1. “holy gift of humor” I like that. My grandmother used to say “it’s better to laugh than cry.” I’ve done quite a bit of both. I prefer laughter because crying stops my head up tighter than a drum and gives me a horrific headache.

  2. Best wishes to you both. My daughter has a physcial medical condition and I know how hard it is as a mother to watch from a distance. I really feel for you. My mother, as you know, committed suicide after being in and out of hospital many times.

    I know exactly of what you speak.


    1. Oh my, I did not know that. I’m so sorry. Suicide has such painful consequences for the survivors. My son’s grandfather jumped out a window and my grandson’s father overdosed deliberately on prescription meds. A horrible burden for these kids to bear.

      1. Sorry Trinity. I just assume people have read the “featured” articles in the slider – 😆 – my mistake!

      2. I am sorry about your family’s experiences with suicide too. It is tough.

  3. We should have just gotten a dog.

    1. We did…for our kid 🙂 Can’t live with em can’t live without em.

  4. I am very sorry to hear of your daughter suffering through this withouth getting some help (not that you can tell – as you mentioned).

    I have lived with a couple people over the years that were ill, one had Schizophrenia and the other was bi-polar manic depressive. Both required loads of medications, but they were so much better for it. I remember the parents of the Schizophrenic would visit almost daily and take him to his appointments etc and the fights that would break out because he didn’t want to go were amazing, but his mother was strong willed and wanted to ensure he was able to continue his desire of living in his own place. She would literally drag him by the scruff to the car 🙂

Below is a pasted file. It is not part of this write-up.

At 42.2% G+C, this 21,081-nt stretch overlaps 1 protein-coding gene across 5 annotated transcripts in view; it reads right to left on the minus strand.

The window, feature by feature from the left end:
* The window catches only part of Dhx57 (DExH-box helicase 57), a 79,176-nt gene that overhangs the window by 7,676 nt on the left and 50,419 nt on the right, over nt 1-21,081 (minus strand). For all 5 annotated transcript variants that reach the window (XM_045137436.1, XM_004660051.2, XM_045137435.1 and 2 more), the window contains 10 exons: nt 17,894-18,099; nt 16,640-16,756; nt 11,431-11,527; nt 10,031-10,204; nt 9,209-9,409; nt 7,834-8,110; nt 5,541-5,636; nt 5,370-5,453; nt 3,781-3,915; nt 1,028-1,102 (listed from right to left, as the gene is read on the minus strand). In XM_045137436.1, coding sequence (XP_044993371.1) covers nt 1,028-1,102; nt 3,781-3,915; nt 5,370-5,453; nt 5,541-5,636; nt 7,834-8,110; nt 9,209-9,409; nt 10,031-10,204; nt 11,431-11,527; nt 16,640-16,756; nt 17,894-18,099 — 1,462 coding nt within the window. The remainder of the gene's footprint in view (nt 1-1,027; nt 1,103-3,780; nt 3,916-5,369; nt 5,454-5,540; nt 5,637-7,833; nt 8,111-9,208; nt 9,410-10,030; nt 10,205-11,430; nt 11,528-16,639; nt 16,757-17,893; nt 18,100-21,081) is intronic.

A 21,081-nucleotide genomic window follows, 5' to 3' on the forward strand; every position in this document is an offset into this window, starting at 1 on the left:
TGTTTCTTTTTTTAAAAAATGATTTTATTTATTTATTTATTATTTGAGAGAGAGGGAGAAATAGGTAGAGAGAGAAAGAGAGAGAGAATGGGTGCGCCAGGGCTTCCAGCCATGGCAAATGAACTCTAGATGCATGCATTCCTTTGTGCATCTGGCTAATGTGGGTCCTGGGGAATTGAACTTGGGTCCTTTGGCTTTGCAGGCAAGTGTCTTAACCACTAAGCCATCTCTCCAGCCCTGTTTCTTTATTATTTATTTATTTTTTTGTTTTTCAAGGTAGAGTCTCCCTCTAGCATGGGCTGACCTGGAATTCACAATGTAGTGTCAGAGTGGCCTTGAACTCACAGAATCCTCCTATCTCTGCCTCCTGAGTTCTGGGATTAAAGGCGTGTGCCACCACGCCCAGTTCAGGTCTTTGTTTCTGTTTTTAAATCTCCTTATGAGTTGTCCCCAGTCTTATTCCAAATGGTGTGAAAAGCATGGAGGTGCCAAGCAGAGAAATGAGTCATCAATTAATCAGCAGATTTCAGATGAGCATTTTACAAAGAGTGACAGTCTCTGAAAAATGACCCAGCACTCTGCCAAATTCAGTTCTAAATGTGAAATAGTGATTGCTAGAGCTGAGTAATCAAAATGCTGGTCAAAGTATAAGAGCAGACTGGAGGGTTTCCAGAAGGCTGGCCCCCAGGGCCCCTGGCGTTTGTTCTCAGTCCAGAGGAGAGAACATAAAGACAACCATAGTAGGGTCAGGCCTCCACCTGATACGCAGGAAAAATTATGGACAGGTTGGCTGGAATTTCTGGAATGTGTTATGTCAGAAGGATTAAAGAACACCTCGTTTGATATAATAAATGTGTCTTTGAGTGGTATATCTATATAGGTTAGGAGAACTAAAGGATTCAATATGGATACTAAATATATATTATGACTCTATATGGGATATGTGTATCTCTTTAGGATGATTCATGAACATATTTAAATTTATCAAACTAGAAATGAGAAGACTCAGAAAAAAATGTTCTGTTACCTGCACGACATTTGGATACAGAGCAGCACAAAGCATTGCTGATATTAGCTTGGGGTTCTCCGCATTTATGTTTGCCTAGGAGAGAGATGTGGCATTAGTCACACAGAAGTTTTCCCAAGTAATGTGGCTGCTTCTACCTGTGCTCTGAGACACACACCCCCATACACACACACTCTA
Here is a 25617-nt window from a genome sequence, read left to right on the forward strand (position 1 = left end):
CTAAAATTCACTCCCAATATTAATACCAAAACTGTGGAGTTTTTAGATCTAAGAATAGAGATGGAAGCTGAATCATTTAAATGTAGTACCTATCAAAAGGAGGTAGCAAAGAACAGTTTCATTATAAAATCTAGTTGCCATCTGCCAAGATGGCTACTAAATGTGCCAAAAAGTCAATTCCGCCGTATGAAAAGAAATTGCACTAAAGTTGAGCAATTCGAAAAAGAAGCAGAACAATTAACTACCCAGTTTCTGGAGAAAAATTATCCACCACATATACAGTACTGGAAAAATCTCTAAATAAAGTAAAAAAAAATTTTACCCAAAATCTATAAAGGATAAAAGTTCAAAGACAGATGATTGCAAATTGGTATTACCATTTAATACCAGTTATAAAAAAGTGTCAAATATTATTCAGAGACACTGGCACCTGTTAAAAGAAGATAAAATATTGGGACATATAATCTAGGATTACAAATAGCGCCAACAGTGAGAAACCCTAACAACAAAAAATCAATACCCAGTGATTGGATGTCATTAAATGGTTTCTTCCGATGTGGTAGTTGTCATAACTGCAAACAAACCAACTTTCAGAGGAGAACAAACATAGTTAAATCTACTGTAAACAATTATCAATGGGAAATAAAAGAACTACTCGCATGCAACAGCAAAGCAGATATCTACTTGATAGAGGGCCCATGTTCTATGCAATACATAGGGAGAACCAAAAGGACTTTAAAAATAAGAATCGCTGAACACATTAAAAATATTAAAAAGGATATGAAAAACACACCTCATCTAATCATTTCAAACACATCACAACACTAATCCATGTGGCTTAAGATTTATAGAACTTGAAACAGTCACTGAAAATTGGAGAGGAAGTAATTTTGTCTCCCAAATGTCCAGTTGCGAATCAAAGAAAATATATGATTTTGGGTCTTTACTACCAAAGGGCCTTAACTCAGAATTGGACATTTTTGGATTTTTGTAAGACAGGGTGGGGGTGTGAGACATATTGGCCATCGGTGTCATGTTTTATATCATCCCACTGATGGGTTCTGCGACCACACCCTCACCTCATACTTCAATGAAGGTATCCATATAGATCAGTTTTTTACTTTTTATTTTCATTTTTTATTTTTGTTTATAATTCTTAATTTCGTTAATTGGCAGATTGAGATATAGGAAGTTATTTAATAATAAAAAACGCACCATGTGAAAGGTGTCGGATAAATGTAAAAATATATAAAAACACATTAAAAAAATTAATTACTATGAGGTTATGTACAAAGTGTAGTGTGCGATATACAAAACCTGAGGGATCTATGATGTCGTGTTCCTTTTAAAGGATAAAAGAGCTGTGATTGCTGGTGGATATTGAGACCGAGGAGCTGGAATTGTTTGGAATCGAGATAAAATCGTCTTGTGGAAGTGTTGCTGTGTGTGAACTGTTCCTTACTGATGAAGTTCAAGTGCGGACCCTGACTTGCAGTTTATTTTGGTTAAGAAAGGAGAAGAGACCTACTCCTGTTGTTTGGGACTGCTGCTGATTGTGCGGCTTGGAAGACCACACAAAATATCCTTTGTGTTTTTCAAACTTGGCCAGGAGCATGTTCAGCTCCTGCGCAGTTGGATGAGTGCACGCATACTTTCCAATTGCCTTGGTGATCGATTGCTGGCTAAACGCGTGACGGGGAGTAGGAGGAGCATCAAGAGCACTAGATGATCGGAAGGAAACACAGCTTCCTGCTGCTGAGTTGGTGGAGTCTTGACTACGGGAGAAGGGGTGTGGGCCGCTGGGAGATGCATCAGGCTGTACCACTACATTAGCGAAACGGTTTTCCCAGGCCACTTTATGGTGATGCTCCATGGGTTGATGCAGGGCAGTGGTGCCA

I am not sure I would have that kind of strength and she has always been one of my secret inspirations. You could always try that? *gentle hugs*

    Thank you for sharing your story with us.

    1. I’ve thought of the “by the ear thing”. Unfortunately, darling daughter is much bigger and stronger than I am and is not afraid to prove it at every opportunity. My requests and suggestions have to be either done from behind the back of someone who will protect me or over the phone.

    2. Hmmmm – perhaps I should have read all comments before I commented……….. Hugs to you too!

  5. Of course it hurts. She’ll ALWAYS be your “little girl”, right?
    Good luck to you both.

    1. Tis true, she will always be my baby girl.

  6. Oh, I’m so sorry your daughter struggles so. I know that must be painful for you. I have bipolar disorder, and have written about it extensively on my blog. Hope you will read “Leaving the Seclusion Room: Some not-so-crazy notes on recovering from mental illness.”


    Perhaps it will comfort you and let you know there’s hope!


    1. Thank you for your kind words, Kathy. I will read that.

  7. I am so sorry to hear about your daughter. I was lucky, my son has been a delightfully easy child to raise and he is now a happy 38 year old. He may not live his life the way I would wish it for him, but he is happy and could wish for nothing more. I hope your daughter gets the help she needs. It would be so much easier if she had broken her leg.

    1. You’re right physical injuries are hard, but usually they have a beginning, middle and end. Mental illness just goes on and on.